• Public Relations for ADR www.spinepracticetoolbox.com ON YOUR LETTERHEAD CONTACT: (((HOSPITAL PR CONTACT))) (((PHONE NUMBER))) SUGGESTED REPORTER QUESTIONS ARTIFICIAL DISC REPLACEMENT For Doctor:  Why do so many people suffer from back pain?  What is degenerative disc disease? How is it caused?  Describe a typical chronic back pain sufferer.  When does one consider surgery for back pain?  What is the CHARITÉ® Artificial Disc and how does it work?  Describe how artificial disc replacement surgery is performed?  How does artificial disc replacement surgery compare to spinal fusion surgery? What are the pros and cons of each? How do the range of motion and recovery times compare?  How effective is the CHARITÉ Artificial Disc in treating back pain?  What types of surgeons perform artificial disc replacement?  Who is an appropriate candidate?  What are the other treatment options for back pain?  How can patients find out more about the CHARITÉ Artificial Disc? For Patient:  How long did you suffer from back pain?  What types of physical limitations did your back pain cause?  Describe the pain. How painful was it on a scale from one to 10? -23-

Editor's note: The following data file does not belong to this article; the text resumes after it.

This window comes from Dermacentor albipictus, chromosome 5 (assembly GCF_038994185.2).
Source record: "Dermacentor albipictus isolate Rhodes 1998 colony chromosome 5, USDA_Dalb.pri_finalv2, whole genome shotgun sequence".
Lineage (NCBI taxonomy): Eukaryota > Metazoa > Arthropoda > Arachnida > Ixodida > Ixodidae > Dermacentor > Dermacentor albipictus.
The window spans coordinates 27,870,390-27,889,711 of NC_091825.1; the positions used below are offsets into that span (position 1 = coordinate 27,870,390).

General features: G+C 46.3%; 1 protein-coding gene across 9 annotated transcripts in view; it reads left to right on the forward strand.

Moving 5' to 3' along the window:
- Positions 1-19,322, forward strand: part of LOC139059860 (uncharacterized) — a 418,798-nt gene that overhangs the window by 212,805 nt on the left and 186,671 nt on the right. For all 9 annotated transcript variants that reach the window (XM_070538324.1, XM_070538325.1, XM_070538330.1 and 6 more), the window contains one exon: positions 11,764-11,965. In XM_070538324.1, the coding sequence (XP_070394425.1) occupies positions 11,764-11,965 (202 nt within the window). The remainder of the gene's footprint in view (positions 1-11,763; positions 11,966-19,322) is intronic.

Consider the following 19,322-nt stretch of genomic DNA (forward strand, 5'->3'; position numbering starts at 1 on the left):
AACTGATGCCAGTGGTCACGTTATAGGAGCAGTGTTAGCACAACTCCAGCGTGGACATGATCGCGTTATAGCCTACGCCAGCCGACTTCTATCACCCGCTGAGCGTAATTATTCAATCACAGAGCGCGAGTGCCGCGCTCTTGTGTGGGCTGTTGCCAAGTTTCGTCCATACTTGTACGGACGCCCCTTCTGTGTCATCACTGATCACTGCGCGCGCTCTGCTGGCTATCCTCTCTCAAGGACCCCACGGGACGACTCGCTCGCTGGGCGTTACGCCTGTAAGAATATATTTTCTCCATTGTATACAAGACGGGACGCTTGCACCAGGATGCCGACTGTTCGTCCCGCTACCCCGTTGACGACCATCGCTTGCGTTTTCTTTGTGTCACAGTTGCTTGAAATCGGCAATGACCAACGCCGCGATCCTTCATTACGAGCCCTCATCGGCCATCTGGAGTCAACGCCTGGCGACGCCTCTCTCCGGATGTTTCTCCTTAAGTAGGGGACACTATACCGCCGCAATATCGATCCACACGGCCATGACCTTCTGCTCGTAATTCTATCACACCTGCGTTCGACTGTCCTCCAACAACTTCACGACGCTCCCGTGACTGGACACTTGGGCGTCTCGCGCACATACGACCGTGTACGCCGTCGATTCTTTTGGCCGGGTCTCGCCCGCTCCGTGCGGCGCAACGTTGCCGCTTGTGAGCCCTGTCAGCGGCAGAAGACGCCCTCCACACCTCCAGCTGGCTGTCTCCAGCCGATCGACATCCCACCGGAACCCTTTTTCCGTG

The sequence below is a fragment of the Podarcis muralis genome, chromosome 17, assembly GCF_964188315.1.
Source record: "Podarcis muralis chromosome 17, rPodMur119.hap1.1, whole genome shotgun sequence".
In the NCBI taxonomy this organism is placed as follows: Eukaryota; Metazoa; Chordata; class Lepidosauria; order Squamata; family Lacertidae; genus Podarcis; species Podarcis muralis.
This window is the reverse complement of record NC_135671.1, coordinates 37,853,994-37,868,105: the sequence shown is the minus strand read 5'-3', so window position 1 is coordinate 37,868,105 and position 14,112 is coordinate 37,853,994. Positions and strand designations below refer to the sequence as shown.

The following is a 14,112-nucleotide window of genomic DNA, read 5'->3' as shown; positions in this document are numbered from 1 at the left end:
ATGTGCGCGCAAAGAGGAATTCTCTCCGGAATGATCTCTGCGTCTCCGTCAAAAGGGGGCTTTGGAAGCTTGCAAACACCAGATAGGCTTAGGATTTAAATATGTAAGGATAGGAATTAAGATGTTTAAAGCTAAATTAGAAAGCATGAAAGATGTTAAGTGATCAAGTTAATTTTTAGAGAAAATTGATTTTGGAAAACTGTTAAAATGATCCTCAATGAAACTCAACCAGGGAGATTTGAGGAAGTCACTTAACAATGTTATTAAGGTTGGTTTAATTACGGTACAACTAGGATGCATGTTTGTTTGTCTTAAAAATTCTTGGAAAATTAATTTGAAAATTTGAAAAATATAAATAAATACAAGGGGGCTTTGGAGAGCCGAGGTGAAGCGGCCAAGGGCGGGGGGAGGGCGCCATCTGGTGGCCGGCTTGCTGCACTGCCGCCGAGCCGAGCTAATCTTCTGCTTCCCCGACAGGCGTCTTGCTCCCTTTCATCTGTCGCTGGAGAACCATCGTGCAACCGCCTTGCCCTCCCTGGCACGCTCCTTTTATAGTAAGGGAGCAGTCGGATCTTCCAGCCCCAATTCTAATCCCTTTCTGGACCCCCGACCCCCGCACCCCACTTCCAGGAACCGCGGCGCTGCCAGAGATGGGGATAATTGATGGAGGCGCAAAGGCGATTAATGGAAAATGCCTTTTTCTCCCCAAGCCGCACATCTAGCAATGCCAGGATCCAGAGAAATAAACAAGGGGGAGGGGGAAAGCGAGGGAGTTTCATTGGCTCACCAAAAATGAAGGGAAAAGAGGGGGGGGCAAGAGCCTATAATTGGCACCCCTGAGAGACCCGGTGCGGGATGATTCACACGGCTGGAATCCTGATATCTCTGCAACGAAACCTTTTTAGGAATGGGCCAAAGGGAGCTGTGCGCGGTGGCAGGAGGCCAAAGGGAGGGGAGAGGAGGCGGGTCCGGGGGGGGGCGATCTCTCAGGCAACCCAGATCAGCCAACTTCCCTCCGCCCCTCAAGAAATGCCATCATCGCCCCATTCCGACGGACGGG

• Public Relations for ADR www.spinepracticetoolbox.com  What other treatments did you receive prior to artificial disc replacement surgery?  Why did you choose the CHARITÉ Artificial Disc over traditional spinal fusion?  What was your range of motion like after receiving the CHARITÉ Artificial Disc?  How long did you stay in the hospital?  What activities did you resume or take up after surgery?  How long was your recovery? How long did it take before you went back to work? What was your first physical activity?  What advice would you give others patients suffering from low back pain? ### -24-